The plumber who earns more than the professor is a worldwide phenomenon. But doctors, engineers, company executives and other skilled professionals here also are paid badly in relation to their responsibilities, and this partly explains the decline in Britain's economy.

The lack of incentive is such, in fact, that increasing numbers of managerial types are responding to the classified newspaper advertisements that offer lucrative jobs in the United States, Australia, the Middle East and Africa, and this brain drain is aggravating the economic decline by depriving the country of talent.

There is no "average" salary for the British professional class. But even top-scale wages here are only a small fraction of what similar positions would command in America, West Germany or France.

The most a financial director of a major British manufacturing corporation might might hope to earn, for instance, is the equivalent of $25,000 a year -- roughly one-third of the wage his counterpart receives in the United States or in Western Europe. The chairman of the board of a large department store with several branches abroad gets 60 per cent less than his Canadian manager.

Rank is an important factor in the salary ladder. An assistant professor may have to settle for an initial wage of $5,000 a year, or about the same as that paid an experienced secretary. A full professor in a distinguished university, on the other hand, can expect to make as much as $16,000 a year.

Sometimes, though, the climb up the wage ladder is slow and not particularly rewarding. A doctor in a government-run hospital will earn about $14,000 a year when he reaches the status of specialist or consultant, usually in his late 30s. But even though he may become prominent in later years, he may not make more than $25,000 a year, including bonuses and fees from private patients. In the United States, incidentally, some doctors spend double that amount on insurance premiums to protect themselves against medical malpractice suits.

It should be added that, in contrast to the United States, many senior positions in Britain carry prequisites such as generous pension plans and company automobiles, often with chauffeurs. The inspiration to earn higher wages, however, is dampened by two key elements.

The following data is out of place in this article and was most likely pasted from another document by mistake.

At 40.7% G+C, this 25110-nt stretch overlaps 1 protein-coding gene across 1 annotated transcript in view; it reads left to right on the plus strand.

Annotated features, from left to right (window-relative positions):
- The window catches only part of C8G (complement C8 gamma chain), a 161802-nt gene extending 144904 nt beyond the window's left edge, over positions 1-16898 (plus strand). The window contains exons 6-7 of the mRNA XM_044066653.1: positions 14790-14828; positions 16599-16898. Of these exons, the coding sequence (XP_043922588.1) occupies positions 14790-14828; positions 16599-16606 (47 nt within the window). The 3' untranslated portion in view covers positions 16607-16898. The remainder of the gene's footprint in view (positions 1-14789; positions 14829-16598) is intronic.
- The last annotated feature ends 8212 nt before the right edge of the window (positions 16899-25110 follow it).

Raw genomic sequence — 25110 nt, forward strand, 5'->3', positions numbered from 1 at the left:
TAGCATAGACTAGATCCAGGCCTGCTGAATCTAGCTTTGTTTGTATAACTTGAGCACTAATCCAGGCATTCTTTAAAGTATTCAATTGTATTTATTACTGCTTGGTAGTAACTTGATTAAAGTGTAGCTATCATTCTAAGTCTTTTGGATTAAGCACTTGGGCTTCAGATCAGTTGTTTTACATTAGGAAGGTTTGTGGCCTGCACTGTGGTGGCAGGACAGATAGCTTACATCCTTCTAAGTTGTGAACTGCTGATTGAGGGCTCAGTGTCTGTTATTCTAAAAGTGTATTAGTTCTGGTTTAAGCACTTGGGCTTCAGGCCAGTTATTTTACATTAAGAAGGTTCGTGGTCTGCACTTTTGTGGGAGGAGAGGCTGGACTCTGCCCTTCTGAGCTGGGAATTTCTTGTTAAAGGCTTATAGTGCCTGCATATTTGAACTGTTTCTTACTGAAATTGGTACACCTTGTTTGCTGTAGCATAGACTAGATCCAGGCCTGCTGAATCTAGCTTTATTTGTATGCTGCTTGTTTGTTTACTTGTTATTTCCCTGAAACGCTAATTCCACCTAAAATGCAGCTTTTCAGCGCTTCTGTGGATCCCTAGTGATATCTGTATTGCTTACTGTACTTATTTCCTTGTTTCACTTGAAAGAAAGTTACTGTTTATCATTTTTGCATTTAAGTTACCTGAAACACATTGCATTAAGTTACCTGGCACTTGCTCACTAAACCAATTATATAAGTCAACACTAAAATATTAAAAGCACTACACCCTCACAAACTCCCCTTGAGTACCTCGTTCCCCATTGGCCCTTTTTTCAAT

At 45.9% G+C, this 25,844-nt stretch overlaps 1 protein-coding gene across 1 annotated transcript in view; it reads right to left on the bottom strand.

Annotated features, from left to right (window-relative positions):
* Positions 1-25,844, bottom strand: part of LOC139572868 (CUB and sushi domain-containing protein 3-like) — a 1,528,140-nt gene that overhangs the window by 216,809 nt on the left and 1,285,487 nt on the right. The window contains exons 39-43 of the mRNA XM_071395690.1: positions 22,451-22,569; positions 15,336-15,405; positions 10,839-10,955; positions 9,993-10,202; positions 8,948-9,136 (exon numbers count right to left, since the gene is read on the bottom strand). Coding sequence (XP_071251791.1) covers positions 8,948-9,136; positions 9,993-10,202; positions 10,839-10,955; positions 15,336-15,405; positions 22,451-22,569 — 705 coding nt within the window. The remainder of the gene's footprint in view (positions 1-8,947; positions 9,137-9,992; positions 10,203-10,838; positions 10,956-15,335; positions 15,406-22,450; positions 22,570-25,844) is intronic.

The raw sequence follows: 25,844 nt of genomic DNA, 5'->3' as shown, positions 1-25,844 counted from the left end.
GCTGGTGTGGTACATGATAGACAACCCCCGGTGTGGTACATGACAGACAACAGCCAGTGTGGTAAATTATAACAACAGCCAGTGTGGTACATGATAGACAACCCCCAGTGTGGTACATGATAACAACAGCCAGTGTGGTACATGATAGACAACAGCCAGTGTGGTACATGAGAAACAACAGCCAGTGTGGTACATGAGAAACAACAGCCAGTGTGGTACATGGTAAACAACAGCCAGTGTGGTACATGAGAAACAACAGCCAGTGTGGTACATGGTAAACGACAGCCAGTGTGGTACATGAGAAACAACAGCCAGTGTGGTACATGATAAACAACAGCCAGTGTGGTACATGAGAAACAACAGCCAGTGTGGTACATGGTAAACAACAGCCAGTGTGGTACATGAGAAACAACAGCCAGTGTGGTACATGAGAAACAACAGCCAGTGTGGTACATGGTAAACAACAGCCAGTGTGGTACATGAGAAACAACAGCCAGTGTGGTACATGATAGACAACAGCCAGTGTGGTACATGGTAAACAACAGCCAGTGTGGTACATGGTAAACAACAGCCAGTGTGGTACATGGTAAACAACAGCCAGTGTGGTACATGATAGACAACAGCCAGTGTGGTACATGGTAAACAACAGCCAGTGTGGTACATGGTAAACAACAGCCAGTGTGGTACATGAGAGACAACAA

In the first place, the tax structure is designed to hit the upper brackets hard. An executive earning $25,000 a year, for example, pays a tax of some $11,000 after deductions. Thus, in many cases, a promotion for a professional man or woman can mean a cut in real income.

Secondly, the wage restraint policy imposed by the government two years ago froze salaries above $14,000 a year while permitting raises below that level. The result has been to narrow the pay gap between blue-collar and white-collar occupations so that profesionals in general now earn only about 25 per cent more than skilled factory workers.

This situation prompts the question of whether British doctors, engineers, professors, managers and others in that category are less valued here than they are elsewhere. The answer, it seems to me, is complex.

Salaries are certainly one way of measuring the importance a nation ataches to its occupations. And in Britain not all wages are low by international standards.

Top British civil servants, for example, tend to be paid as well as high-ranking bureaucrats in wealthier countries such as West Germany. This suggests that Britain puts a premium on government service, both in terms of income and prestige. The economic decline here, therefore, can be attributed in part to the fact that able people prefer the bureaucracy to business and technological positions.

At the same time, though, professional salaries here are low because the entire wage level is low. The British professional classes, in short, are functioning in a country that has fallen behind other advanced industrial societies.

This reality grates British professionals most acutely. For Britain is no longer isolated, but has become a member of the European community, and the British engineer, salesman or airline pilot who observes the relative affluence of his German or French colleagues must necessarily feel inferior.

It is small consolation to these professionals, then, that they are still somewhat better paid than laborers.